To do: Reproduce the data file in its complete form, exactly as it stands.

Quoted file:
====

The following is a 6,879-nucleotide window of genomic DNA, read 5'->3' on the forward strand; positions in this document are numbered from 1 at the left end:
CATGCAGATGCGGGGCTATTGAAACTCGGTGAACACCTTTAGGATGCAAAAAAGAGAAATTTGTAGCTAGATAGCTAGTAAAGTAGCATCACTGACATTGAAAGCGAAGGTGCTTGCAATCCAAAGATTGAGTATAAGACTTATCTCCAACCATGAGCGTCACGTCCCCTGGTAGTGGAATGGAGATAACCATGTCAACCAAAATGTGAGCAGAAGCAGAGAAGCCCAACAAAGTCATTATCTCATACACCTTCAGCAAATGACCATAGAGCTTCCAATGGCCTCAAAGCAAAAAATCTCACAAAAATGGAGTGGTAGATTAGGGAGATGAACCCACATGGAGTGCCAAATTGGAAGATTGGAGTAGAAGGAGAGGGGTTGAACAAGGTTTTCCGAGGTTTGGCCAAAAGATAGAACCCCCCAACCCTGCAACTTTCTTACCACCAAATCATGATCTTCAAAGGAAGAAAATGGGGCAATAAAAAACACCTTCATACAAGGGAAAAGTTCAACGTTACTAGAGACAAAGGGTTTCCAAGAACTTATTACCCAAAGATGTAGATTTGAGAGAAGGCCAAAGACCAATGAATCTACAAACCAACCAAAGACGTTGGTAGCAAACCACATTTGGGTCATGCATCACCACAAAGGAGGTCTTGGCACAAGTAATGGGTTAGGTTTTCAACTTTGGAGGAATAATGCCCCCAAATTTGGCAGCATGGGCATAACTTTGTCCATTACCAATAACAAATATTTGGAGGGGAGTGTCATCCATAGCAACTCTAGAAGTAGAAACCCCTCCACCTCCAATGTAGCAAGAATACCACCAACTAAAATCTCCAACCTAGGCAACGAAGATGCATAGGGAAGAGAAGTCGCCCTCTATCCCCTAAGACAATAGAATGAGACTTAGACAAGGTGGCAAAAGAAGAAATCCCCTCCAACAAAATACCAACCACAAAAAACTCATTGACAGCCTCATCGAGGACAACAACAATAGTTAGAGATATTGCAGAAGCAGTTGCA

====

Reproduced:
The following is a 6,879-nucleotide window of genomic DNA, read 5'->3' on the forward strand; positions in this document are numbered from 1 at the left end:
CATGCAGATGCGGGGCTATTGAAACTCGGTGAACACCTTTAGGATGCAAAAAAGAGAAATTTGTAGCTAGATAGCTAGTAAAGTAGCATCACTGACATTGAAAGCGAAGGTGCTTGCAATCCAAAGATTGAGTATAAGACTTATCTCCAACCATGAGCGTCACGTCCCCTGGTAGTGGAATGGAGATAACCATGTCAACCAAAATGTGAGCAGAAGCAGAGAAGCCCAACAAAGTCATTATCTCATACACCTTCAGCAAATGACCATAGAGCTTCCAATGGCCTCAAAGCAAAAAATCTCACAAAAATGGAGTGGTAGATTAGGGAGATGAACCCACATGGAGTGCCAAATTGGAAGATTGGAGTAGAAGGAGAGGGGTTGAACAAGGTTTTCCGAGGTTTGGCCAAAAGATAGAACCCCCCAACCCTGCAACTTTCTTACCACCAAATCATGATCTTCAAAGGAAGAAAATGGGGCAATAAAAAACACCTTCATACAAGGGAAAAGTTCAACGTTACTAGAGACAAAGGGTTTCCAAGAACTTATTACCCAAAGATGTAGATTTGAGAGAAGGCCAAAGACCAATGAATCTACAAACCAACCAAAGACGTTGGTAGCAAACCACATTTGGGTCATGCATCACCACAAAGGAGGTCTTGGCACAAGTAATGGGTTAGGTTTTCAACTTTGGAGGAATAATGCCCCCAAATTTGGCAGCATGGGCATAACTTTGTCCATTACCAATAACAAATATTTGGAGGGGAGTGTCATCCATAGCAACTCTAGAAGTAGAAACCCCTCCACCTCCAATGTAGCAAGAATACCACCAACTAAAATCTCCAACCTAGGCAACGAAGATGCATAGGGAAGAGAAGTCGCCCTCTATCCCCTAAGACAATAGAATGAGACTTAGACAAGGTGGCAAAAGAAGAAATCCCCTCCAACAAAATACCAACCACAAAAAACTCATTGACAGCCTCATCGAGGACAACAACAATAGTTAGAGATATTGCAGAAGCAGTTGCA